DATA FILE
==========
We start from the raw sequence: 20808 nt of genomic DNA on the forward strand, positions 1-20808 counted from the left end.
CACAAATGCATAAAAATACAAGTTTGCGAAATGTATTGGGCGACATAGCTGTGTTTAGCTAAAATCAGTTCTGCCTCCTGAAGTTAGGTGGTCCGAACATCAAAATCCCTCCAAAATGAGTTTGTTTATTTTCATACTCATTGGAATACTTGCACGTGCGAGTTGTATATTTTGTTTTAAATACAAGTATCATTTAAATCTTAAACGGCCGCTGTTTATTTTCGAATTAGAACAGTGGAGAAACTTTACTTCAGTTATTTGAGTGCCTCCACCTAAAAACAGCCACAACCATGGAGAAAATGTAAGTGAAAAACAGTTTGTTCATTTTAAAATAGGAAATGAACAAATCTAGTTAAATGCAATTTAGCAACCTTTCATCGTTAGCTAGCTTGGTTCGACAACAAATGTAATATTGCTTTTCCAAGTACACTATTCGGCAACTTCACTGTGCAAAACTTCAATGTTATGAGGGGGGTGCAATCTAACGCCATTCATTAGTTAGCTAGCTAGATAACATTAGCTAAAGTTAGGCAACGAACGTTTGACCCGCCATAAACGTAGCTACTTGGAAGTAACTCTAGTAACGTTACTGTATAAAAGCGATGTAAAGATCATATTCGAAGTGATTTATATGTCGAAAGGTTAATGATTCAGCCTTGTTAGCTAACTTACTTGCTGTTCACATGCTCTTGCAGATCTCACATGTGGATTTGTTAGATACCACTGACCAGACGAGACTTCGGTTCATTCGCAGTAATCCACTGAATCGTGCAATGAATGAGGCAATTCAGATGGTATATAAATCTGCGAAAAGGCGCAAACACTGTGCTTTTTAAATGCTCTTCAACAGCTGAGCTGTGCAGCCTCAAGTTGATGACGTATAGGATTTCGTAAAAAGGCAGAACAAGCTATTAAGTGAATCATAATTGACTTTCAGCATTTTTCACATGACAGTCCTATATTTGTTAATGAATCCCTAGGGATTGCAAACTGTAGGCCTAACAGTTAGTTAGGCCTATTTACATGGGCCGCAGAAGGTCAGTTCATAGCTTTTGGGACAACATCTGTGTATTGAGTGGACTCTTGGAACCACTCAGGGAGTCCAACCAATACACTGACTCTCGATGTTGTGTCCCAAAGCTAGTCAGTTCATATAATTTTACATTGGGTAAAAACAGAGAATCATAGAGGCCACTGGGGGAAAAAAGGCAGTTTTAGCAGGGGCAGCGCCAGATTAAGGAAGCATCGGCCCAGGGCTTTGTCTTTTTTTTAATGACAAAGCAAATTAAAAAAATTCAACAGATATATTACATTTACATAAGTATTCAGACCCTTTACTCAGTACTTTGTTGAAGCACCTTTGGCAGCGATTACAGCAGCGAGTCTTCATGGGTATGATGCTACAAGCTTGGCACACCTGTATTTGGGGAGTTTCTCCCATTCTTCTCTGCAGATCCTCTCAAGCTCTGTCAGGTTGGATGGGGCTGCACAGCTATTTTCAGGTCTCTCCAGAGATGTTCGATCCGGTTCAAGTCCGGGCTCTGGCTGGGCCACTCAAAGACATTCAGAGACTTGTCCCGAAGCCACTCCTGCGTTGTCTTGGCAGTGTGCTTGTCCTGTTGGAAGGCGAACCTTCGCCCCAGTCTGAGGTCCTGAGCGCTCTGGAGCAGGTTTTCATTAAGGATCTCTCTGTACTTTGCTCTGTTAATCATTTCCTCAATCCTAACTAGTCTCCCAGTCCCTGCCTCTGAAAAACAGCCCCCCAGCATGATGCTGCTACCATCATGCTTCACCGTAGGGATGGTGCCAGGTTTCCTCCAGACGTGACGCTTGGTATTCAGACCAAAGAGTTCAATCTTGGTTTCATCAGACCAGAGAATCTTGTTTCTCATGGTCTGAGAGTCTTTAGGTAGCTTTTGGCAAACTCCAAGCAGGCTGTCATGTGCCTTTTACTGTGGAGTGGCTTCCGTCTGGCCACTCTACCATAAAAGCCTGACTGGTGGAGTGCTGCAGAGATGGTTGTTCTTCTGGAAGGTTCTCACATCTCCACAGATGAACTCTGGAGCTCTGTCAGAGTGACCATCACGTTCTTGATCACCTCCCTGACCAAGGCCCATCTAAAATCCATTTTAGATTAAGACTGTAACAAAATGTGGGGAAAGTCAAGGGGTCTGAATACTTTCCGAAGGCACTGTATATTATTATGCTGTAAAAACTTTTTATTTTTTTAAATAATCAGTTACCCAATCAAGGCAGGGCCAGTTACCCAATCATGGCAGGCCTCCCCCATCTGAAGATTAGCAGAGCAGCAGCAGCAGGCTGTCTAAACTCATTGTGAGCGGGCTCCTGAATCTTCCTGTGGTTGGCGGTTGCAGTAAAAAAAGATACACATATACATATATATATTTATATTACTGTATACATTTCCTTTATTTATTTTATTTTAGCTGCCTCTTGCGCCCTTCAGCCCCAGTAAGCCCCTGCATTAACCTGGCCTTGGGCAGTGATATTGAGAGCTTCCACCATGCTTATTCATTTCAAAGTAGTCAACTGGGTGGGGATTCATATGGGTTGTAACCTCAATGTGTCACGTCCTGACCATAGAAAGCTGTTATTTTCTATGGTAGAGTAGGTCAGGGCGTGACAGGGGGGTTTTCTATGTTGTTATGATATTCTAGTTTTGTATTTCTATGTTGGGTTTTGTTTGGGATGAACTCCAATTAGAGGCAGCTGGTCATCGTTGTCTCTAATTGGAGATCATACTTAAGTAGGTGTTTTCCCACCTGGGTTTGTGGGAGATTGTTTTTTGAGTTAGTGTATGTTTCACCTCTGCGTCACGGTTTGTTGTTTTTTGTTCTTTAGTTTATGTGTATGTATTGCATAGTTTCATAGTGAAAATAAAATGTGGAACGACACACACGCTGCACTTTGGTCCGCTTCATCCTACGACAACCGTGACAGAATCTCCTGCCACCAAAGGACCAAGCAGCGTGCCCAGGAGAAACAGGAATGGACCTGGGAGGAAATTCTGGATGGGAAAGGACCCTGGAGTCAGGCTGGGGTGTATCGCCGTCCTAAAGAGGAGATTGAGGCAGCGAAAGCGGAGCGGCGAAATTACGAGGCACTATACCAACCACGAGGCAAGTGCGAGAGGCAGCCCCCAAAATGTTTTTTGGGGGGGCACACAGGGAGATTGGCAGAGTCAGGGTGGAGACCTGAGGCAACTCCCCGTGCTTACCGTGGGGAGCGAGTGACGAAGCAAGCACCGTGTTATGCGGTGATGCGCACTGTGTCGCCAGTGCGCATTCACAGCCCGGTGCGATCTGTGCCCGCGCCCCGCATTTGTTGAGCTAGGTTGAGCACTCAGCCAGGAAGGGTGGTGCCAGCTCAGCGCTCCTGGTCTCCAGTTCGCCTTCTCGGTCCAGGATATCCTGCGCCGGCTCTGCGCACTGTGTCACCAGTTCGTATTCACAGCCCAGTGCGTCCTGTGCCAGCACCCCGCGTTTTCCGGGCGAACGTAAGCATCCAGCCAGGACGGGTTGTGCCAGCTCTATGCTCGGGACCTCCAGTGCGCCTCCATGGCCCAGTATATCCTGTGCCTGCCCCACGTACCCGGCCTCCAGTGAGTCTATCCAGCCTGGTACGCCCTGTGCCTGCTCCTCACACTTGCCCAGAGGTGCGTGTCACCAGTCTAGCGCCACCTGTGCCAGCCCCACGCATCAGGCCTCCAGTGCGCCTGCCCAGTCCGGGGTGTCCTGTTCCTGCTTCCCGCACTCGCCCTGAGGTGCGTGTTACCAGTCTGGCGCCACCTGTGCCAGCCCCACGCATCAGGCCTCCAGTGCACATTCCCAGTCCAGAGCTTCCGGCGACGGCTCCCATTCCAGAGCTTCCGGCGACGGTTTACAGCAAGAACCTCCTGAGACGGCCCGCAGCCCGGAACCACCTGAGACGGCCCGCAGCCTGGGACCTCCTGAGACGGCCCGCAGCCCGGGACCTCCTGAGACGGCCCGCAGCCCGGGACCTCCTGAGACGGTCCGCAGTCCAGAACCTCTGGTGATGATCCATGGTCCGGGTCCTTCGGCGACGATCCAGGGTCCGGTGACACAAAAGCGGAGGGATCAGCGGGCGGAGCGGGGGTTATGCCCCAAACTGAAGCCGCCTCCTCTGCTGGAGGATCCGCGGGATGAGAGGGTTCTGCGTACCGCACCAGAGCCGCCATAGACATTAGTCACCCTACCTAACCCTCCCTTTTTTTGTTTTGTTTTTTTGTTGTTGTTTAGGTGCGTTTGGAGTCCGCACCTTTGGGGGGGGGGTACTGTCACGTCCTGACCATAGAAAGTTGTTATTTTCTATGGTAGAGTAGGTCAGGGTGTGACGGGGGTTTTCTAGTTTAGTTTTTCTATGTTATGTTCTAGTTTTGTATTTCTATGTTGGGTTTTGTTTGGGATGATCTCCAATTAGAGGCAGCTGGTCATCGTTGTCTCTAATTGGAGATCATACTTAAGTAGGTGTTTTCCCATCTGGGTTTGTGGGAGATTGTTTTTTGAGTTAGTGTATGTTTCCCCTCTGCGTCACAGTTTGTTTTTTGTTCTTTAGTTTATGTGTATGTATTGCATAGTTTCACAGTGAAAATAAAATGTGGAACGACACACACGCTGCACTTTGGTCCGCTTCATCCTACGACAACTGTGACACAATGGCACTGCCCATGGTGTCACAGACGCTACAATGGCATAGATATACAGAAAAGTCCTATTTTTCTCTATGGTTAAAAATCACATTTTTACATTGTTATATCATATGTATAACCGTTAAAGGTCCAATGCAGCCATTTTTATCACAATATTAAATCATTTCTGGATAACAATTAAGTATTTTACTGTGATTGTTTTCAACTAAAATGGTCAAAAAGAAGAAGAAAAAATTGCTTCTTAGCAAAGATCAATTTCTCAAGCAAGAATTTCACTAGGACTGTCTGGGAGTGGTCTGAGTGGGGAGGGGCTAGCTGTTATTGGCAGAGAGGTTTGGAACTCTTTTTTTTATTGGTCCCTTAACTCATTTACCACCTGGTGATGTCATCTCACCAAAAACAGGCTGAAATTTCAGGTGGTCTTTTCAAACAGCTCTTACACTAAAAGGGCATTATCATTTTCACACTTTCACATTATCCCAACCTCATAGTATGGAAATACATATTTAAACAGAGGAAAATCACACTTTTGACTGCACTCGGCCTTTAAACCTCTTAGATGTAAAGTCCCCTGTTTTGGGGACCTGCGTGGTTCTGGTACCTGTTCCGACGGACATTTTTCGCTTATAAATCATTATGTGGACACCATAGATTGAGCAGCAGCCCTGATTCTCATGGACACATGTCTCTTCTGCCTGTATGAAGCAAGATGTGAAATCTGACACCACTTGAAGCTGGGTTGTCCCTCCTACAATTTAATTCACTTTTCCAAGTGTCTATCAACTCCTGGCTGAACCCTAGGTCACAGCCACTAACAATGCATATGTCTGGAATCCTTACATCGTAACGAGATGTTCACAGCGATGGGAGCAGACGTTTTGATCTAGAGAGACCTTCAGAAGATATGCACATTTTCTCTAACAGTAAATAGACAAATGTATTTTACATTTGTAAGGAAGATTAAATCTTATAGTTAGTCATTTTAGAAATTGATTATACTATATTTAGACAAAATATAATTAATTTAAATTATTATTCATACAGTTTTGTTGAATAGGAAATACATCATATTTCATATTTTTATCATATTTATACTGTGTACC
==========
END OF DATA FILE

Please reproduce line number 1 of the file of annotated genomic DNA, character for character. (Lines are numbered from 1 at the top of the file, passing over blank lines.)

We start from the raw sequence: 20808 nt of genomic DNA on the forward strand, positions 1-20808 counted from the left end.